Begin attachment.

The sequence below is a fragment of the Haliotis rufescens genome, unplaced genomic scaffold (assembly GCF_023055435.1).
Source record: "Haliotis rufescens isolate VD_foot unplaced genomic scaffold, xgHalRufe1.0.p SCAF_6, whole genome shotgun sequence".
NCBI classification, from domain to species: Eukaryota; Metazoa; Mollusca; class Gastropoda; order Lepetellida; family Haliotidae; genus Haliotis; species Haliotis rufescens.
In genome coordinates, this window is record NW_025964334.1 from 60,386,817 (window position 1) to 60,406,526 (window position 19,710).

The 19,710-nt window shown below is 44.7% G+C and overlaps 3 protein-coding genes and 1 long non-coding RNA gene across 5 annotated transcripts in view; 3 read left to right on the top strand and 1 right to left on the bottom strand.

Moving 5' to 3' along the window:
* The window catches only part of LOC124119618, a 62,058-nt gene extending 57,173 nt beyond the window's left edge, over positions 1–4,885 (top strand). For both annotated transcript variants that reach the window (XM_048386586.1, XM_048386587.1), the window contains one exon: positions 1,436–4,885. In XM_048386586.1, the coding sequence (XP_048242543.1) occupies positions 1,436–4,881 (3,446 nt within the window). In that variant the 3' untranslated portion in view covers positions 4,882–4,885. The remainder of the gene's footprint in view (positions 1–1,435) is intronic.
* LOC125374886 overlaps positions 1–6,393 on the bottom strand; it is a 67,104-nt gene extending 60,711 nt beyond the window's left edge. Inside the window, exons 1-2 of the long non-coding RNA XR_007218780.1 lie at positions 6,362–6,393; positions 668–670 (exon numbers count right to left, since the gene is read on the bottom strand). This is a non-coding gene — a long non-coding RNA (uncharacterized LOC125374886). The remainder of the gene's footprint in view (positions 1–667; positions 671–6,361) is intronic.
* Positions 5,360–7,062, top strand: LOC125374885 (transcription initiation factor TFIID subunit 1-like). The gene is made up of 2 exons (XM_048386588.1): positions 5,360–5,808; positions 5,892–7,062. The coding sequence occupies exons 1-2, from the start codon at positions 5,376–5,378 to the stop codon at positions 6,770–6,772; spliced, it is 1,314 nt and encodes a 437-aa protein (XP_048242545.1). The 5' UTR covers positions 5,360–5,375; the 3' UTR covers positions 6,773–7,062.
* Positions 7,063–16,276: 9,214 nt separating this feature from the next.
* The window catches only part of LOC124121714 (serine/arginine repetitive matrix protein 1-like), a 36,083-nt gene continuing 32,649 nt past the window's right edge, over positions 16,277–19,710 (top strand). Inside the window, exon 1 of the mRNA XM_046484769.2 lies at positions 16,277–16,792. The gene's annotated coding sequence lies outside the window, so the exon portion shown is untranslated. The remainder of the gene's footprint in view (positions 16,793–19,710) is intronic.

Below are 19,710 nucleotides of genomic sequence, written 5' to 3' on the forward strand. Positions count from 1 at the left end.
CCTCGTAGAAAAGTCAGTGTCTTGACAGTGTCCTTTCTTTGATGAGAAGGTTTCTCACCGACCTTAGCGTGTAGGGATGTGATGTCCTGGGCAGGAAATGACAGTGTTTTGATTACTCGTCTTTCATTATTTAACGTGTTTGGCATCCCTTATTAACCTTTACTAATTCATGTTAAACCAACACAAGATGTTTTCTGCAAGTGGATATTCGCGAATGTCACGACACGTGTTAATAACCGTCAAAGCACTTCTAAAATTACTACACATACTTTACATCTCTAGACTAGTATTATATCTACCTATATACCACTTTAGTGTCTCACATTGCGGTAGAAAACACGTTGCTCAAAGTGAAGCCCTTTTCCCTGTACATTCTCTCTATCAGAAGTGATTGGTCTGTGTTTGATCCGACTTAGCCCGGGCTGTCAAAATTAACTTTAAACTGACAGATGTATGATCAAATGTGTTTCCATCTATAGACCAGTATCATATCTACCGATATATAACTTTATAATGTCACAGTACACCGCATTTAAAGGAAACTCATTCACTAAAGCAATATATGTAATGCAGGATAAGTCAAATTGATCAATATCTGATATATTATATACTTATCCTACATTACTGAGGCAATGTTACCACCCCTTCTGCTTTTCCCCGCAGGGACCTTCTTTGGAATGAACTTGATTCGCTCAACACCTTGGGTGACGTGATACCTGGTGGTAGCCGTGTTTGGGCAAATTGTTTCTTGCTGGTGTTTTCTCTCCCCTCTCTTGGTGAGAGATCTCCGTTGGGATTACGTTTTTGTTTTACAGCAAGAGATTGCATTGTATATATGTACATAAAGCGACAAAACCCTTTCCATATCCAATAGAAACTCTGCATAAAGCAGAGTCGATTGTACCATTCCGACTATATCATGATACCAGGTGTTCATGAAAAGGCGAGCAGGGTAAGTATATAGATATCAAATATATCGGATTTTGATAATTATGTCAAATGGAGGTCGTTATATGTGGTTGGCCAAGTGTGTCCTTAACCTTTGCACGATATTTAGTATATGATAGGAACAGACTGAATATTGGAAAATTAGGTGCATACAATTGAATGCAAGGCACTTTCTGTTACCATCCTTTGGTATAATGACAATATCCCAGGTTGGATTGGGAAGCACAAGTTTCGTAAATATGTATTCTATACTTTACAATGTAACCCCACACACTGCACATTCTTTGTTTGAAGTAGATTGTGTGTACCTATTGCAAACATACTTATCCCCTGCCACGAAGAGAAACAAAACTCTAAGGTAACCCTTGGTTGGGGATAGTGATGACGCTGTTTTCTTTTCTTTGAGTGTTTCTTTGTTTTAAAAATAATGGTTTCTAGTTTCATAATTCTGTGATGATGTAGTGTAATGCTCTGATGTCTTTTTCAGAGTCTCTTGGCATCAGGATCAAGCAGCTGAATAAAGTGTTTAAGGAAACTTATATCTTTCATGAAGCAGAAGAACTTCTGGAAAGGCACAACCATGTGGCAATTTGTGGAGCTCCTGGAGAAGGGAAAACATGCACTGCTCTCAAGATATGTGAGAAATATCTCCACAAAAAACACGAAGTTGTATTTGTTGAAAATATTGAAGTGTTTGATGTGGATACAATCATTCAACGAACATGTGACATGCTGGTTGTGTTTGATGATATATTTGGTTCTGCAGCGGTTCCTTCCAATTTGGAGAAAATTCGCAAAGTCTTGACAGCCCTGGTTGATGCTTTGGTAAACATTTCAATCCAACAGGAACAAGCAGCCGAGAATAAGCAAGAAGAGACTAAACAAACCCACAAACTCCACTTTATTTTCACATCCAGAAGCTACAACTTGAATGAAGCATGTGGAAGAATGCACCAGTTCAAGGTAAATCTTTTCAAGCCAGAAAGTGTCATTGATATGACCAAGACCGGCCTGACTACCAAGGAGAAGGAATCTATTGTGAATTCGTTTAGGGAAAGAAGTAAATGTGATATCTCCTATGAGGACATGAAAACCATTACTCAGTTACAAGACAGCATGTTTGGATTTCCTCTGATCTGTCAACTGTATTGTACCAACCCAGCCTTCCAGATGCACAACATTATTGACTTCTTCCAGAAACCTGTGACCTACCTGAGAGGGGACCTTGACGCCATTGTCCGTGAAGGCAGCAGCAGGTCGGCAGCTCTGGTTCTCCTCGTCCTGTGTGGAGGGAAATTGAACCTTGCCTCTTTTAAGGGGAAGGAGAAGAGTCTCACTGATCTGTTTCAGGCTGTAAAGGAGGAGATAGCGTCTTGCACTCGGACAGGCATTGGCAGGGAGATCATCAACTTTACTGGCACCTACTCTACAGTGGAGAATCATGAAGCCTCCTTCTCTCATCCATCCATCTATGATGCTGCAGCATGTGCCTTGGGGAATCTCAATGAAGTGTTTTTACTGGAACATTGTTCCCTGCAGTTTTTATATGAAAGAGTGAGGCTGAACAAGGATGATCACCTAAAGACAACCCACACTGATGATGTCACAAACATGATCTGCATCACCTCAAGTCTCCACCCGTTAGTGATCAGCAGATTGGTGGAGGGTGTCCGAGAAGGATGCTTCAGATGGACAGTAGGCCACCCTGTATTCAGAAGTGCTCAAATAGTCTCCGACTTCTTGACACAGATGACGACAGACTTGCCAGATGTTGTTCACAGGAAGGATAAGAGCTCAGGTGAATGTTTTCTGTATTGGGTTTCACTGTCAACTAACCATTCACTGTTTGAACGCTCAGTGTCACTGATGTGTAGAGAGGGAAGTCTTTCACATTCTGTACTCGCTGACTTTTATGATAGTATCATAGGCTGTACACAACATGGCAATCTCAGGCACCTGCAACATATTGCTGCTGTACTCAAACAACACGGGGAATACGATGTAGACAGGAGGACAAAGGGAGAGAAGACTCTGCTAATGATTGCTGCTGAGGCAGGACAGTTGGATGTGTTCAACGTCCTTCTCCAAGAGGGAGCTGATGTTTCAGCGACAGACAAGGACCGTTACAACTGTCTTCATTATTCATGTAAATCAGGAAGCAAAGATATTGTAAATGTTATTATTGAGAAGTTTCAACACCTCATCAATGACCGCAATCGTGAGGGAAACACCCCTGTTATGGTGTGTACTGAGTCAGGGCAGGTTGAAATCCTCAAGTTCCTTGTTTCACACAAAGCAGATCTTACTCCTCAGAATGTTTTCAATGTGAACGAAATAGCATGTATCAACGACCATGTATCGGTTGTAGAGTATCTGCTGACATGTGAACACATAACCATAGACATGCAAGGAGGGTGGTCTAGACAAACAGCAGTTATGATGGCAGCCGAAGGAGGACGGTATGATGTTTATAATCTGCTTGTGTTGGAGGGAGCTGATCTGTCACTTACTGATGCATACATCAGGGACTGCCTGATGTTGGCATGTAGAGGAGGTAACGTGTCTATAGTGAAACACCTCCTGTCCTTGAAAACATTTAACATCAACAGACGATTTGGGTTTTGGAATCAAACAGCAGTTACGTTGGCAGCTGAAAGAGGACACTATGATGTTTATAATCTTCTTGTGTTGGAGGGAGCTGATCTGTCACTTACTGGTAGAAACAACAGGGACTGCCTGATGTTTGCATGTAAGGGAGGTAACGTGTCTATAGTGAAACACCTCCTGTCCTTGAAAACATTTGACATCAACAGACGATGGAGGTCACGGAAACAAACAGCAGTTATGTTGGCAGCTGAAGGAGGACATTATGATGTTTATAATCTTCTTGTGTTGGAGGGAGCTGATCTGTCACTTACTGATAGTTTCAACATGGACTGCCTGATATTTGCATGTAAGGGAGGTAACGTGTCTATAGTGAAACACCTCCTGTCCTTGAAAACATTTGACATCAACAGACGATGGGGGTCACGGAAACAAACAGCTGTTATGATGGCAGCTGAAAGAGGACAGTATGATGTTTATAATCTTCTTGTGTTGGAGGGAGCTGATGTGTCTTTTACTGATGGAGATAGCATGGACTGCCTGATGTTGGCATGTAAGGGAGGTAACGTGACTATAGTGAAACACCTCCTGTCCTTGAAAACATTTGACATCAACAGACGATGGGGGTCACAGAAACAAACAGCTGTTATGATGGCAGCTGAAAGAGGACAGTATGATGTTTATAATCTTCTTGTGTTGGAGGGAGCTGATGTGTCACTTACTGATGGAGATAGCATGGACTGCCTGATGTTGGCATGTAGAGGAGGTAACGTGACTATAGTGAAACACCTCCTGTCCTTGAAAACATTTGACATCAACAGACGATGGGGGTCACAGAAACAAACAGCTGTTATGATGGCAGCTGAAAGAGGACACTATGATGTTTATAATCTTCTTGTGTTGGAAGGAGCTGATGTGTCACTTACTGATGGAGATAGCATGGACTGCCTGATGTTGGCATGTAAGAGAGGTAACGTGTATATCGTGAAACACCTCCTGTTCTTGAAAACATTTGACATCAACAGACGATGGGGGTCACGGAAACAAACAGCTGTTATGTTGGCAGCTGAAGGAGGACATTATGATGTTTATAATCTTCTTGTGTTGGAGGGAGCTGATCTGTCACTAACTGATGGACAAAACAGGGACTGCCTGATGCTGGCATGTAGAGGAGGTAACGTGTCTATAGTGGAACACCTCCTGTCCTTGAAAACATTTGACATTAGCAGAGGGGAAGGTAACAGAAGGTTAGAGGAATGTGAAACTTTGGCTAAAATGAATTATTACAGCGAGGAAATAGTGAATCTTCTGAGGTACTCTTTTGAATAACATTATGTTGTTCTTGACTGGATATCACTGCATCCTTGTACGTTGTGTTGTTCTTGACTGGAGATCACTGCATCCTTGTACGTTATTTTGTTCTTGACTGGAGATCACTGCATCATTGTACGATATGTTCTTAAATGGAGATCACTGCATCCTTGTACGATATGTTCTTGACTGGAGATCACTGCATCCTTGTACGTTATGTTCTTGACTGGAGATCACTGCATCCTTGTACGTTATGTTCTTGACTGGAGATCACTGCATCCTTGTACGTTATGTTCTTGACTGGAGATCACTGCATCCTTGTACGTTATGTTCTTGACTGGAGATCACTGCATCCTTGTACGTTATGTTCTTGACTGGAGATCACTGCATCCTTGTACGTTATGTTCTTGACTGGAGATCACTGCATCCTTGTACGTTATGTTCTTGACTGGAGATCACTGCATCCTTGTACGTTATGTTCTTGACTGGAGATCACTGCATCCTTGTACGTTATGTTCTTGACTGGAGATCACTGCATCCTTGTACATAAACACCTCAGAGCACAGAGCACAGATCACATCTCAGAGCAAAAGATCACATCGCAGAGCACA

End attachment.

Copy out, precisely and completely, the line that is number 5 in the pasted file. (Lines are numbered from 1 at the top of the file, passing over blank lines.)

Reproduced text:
The 19,710-nt window shown below is 44.7% G+C and overlaps 3 protein-coding genes and 1 long non-coding RNA gene across 5 annotated transcripts in view; 3 read left to right on the top strand and 1 right to left on the bottom strand.